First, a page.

These are definitely cool cars. I'm sure mine is as fast as most of them, but man... they've imprinted a fear of them in my mind, from seeing so many of them rocket down the track in 10 seconds or less.

malibuguy GRM+ Memberand Reader
4/3/18 8:38 p.m.

My dads best friend bought his Ttype new in 87, so I pretty much grew up with it.

The feeling of that thing on drag radials launching at 5psi still makes my back twinge in memory 

Klayfish PowerDork
4/4/18 5:52 a.m.

One of the top 5 cars of my teenage dreams.  Had a poster of it on my wall.

StuntmanMike New Reader
4/4/18 7:44 a.m.

I still love these cars but at the same time, I get tired or hearing how these are faster than anything else, even current cars. Yea they dominated the streets 20 years ago, and especially when modified, but just don't compare to todays hot rods.

4/4/18 12:26 p.m.

In reply to tuna55 :

I remember Buddy Ingersoll beating Bob Glidden in his mountain motor t-bird. My brother started what was Eastern Peformance which specialized in Buicks. He bought an 84 GN and then sold it to get an 87 GN. 245hp is way under-rated as out of the box those cars ran mid 13's on streets and with no cat on slicks 12's was easy. The biggest issues with them were oiling and head gaskets. When you pump 25 to 30psi into them they start popping gaskets.

The car was years ahead of its time and Buddy help spearhead that with his Regal in Comp Eliminator then Pro Stock.

My brother STILL has his GN and I was fortunate to be part of that evolution of cars and even saw the prototype GNX's at the Buick meet in Bowling Green, KY.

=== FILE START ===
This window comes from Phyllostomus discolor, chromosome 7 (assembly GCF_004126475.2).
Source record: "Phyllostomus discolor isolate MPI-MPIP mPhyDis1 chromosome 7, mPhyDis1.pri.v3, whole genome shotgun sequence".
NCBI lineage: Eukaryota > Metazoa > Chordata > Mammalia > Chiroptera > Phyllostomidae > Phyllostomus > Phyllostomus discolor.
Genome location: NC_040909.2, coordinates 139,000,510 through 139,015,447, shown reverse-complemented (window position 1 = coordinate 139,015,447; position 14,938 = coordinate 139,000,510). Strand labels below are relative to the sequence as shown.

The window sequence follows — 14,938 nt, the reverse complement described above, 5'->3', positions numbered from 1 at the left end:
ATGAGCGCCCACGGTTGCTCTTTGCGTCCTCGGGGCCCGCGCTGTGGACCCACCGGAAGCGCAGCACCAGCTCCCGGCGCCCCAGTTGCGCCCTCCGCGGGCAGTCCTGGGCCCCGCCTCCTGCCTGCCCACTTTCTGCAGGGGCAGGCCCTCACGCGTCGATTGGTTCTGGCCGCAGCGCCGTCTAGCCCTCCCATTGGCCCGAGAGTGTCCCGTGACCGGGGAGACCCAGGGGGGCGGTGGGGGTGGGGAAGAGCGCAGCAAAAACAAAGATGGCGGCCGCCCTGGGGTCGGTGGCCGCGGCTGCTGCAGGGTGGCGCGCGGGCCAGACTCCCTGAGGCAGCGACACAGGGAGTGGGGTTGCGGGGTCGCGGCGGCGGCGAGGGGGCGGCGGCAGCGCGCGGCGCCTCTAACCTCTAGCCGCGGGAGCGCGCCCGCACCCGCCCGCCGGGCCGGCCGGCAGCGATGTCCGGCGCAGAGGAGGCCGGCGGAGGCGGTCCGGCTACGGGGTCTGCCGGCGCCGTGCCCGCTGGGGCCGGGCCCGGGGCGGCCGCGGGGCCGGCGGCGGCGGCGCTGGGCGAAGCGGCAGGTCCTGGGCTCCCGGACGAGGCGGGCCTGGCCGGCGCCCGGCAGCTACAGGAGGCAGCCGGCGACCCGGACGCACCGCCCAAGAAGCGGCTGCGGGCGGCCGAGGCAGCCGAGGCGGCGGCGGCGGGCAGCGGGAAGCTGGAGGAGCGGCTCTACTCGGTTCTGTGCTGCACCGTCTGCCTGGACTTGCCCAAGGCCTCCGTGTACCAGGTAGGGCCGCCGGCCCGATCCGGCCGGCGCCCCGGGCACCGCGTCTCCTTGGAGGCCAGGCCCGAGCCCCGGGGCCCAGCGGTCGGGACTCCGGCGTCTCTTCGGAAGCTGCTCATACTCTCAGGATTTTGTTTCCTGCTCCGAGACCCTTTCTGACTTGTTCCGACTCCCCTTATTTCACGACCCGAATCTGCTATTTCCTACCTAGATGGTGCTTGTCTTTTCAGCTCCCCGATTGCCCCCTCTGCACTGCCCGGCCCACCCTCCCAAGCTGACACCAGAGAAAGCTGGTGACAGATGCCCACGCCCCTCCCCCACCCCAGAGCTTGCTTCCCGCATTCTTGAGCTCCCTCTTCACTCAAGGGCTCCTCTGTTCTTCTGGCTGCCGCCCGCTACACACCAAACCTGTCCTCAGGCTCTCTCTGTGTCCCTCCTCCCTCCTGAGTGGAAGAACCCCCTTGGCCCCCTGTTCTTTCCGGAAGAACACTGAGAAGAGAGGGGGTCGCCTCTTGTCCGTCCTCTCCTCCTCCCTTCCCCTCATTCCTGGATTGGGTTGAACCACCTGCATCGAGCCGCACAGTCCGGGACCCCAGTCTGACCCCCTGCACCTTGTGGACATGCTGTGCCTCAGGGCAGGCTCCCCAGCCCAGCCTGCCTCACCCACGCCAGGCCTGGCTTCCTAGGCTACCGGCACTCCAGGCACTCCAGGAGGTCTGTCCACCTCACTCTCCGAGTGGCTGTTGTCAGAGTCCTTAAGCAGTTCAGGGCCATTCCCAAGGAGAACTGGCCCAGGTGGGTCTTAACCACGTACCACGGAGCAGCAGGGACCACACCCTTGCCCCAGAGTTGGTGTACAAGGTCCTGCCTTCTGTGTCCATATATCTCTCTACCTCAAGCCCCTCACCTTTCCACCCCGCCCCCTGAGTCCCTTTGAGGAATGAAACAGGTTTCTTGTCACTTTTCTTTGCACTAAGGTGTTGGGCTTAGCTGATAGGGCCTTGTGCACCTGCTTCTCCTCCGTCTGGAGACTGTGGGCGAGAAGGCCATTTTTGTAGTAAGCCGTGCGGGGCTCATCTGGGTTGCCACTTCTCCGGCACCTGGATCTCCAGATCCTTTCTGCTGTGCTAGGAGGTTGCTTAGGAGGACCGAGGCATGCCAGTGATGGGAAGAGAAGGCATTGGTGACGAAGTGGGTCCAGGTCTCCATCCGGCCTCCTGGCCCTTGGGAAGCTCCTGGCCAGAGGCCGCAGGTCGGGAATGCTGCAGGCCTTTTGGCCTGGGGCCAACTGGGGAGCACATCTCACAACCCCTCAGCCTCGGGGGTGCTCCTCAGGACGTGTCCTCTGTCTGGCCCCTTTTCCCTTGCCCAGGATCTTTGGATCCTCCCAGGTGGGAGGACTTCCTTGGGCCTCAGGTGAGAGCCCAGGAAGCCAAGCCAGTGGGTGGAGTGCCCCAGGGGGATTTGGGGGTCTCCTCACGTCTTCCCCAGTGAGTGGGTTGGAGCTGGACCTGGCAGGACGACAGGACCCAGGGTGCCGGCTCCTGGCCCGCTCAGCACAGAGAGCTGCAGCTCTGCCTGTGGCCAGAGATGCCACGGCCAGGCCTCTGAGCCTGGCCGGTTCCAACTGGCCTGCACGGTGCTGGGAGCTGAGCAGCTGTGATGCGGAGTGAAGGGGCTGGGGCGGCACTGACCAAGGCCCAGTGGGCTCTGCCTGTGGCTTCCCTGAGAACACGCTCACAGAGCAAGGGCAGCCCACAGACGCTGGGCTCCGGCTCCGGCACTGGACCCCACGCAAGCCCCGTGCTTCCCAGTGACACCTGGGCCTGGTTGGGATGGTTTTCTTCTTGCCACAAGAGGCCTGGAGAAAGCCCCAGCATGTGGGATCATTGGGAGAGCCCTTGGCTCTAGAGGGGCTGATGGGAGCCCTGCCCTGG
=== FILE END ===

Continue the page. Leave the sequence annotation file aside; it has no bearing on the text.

crankwalk GRM+ Memberand SuperDork
4/4/18 1:08 p.m.

Turbo Buicks and SyTy's are the only dream cars I've had as a kid that when I've gone to look at them with cash in hand I just couldn't pull the trigger.


Boost, nostalgia, cool 80's looks (IMO), but I sit in it and they just all feel like awfully cheap garbage from dark days at GM.  The need slide speedo that was straight from my grandmother's Olds 88. The door trim, shifter.....everything. The materials and construction just make me feel like these are better kept as dreams rather than actually owning one.

Tom_Spangler GRM+ Memberand UberDork
4/4/18 1:38 p.m.
StuntmanMike said:

I still love these cars but at the same time, I get tired or hearing how these are faster than anything else, even current cars. Yea they dominated the streets 20 years ago, and especially when modified, but just don't compare to todays hot rods.

True, they were low-14 second cars stock.  Which was damn fast in it's day, but these days most cars with sporting intentions (and some without) are quicker.  But they had real presence on the road, and a bad-boy image that made them damn near the coolest thing on the road for a few years there.  I'll never forget the C&D review with the sub-headline "Speed is a gunslinger in black" devil